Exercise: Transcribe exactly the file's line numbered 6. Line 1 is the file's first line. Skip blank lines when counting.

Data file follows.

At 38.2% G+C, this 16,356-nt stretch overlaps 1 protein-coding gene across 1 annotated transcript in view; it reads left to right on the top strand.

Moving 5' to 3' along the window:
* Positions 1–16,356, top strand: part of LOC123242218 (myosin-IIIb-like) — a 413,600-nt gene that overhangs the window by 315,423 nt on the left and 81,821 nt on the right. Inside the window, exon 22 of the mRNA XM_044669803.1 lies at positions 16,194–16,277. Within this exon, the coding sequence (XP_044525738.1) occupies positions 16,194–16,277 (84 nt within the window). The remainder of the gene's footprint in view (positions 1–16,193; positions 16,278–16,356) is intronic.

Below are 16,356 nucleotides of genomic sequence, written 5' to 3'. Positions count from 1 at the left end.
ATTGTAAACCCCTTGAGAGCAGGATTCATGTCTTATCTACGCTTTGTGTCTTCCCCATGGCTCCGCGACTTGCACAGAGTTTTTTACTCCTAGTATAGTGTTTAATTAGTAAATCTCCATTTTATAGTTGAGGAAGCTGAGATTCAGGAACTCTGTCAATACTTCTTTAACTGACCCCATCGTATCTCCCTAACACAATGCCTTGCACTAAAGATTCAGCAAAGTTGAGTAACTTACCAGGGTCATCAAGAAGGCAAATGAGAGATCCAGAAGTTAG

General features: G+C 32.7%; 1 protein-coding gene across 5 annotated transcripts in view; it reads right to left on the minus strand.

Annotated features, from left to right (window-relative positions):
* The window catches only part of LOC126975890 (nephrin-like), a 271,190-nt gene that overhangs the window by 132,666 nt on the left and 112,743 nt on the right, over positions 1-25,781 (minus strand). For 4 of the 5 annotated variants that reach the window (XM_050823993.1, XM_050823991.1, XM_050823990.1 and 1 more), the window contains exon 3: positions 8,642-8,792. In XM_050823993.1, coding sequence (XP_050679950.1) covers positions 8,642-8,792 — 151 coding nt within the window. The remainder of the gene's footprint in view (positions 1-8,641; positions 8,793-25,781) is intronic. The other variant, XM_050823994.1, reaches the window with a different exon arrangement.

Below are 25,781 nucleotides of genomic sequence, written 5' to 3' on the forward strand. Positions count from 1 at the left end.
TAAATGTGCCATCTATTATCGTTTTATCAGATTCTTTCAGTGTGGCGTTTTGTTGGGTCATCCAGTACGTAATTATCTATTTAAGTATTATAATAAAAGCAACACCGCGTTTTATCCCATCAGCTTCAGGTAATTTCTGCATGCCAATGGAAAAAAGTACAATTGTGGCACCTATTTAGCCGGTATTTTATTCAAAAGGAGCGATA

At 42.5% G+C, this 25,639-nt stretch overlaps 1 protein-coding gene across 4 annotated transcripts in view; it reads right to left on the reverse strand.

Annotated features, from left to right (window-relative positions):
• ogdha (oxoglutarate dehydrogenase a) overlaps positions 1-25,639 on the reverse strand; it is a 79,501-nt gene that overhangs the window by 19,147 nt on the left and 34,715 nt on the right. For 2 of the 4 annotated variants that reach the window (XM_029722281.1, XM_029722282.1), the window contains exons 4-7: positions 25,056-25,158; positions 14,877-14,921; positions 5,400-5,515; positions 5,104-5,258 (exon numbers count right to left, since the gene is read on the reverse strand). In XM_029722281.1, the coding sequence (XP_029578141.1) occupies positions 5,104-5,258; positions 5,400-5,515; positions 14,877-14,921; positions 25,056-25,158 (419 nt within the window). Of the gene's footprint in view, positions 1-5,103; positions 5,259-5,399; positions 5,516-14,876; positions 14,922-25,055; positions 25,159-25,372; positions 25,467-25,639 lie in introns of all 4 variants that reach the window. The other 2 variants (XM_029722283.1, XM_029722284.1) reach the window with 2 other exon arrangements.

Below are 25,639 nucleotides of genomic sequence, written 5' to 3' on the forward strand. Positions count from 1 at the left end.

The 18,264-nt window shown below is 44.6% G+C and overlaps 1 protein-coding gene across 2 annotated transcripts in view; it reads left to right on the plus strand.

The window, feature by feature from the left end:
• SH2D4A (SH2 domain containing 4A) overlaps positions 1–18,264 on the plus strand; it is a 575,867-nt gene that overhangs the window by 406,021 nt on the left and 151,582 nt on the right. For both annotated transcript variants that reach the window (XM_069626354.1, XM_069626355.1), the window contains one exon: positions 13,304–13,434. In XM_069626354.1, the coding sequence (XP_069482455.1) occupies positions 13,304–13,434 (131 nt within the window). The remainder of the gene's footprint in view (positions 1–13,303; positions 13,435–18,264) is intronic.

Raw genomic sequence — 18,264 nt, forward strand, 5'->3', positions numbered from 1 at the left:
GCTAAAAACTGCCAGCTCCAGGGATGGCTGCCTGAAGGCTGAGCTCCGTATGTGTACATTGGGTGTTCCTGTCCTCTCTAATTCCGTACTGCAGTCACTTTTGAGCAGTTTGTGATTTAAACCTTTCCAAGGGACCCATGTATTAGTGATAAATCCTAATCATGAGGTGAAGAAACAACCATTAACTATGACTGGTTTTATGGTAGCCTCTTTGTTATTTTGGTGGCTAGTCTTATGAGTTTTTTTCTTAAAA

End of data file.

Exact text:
General features: G+C 32.7%; 1 protein-coding gene across 5 annotated transcripts in view; it reads right to left on the minus strand.